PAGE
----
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Accountants: 3 Ways Social Media Can Impact Your Job Search

If you are an accounting professional, you know how important your professional image is. Whether you’re meeting with a client to review their financial future or discussing internal reporting with company executives, your presentation skills need to reflect a polished, knowledgeable, and articulate individual. For many years, this might have only applied to your performance in the workplace. However, today, this extends to your social media presence as well.

“If you want to be seen as a respected professional, it’s important to ensure your social media profiles do not raise any red flags about your credibility,” says Michael Cooke, an Executive Vice President within The Execu|Search Group who oversees the Accounting/Finance division. “This is especially true in the finance industry where hiring managers are increasingly using social media to weed out unprofessional candidates. In an industry that has to follow strict regulations, an employer has to trust that you wouldn’t do anything to discredit the organization. Social media certainly blurs the lines between your personal and professional lives, so something like an inappropriate photo can call that all into question.”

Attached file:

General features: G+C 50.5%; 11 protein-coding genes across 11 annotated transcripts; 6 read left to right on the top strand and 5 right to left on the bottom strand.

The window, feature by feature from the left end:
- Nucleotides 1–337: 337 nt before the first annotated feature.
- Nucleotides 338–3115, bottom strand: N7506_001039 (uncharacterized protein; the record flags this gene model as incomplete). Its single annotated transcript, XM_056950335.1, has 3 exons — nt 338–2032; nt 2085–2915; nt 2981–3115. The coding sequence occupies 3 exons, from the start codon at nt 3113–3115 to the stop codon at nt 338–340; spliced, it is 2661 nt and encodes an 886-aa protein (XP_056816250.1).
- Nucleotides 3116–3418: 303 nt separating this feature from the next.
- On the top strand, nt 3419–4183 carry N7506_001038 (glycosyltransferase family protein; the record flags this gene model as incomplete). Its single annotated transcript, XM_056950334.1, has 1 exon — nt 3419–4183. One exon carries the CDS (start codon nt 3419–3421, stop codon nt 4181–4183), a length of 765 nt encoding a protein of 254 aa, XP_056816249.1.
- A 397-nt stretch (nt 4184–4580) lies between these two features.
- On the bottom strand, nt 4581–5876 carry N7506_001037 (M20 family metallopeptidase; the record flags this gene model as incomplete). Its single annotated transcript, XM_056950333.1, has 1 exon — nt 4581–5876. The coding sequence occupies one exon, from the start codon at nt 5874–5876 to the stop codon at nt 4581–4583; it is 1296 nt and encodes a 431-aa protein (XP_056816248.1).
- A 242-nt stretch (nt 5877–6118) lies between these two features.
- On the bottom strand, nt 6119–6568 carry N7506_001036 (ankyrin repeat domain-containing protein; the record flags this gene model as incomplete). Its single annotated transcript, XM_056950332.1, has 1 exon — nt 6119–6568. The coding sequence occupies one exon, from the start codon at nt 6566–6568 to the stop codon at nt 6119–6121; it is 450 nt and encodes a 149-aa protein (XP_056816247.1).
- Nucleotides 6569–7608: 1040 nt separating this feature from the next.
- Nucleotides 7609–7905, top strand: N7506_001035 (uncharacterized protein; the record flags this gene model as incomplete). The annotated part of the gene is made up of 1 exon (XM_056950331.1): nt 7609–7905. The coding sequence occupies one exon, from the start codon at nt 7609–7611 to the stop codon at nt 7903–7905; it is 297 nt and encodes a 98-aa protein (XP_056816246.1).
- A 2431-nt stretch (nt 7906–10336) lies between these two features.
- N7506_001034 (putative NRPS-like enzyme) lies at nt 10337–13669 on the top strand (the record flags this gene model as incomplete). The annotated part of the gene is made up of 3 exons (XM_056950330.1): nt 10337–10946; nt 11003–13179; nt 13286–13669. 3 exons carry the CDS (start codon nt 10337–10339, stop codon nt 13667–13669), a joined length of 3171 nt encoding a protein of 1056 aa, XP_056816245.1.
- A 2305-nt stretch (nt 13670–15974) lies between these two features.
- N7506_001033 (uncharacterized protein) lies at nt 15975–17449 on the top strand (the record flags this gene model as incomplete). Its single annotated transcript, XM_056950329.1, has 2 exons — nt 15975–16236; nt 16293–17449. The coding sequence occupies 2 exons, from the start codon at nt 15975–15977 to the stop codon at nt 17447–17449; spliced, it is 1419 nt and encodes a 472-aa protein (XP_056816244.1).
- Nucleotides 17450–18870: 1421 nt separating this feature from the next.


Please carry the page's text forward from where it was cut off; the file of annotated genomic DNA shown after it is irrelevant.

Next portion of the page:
Regardless of whether you’re actively job searching, here are a number of steps you should take to ensure your digital footprint reflects you in a positive light:

Step 1: Check Your Privacy Settings

Since social media sites update their privacy settings frequently, you’ll want to make sure that you are aware of what’s being displayed on your profiles. Most sites now have a feature where you can preview how your profile looks to certain viewers, so that is a tool that can help guide your security updates. If you’re job searching, you’ll want to pay close attention to how your profiles appear to people you aren’t already connected to.

Step 2: Remove Inappropriate Content

Take the time to review all of your social media profiles (including any you aren’t active on), and remove any content that could be misinterpreted by an employer. Although social media is a great platform for facilitating conversation and expressing your opinion, there are certain topics—such as politics and religion—and images that could be deemed offensive or insensitive when taken out of context. As a result, it’s important to comb through all your photos, tags, tweets, status updates, and article shares. If there is any doubt about whether or not something is appropriate, err on the side of caution and delete it.

Step 3: Be Consistent

Knowing that most employers will use social media to inform their hiring decision, you’ll want to ensure you are portraying a consistent image across all applicable platforms. This is especially important in regards to LinkedIn, which employers use to not only vet candidates, but identify professionals who could be a fit for a role. That being said, you’ll want to ensure the details on your resume align with your LinkedIn profile. If information doesn’t appear to match up, it could raise some red flags about your attention-to-detail—effectively harming your chances of landing the job.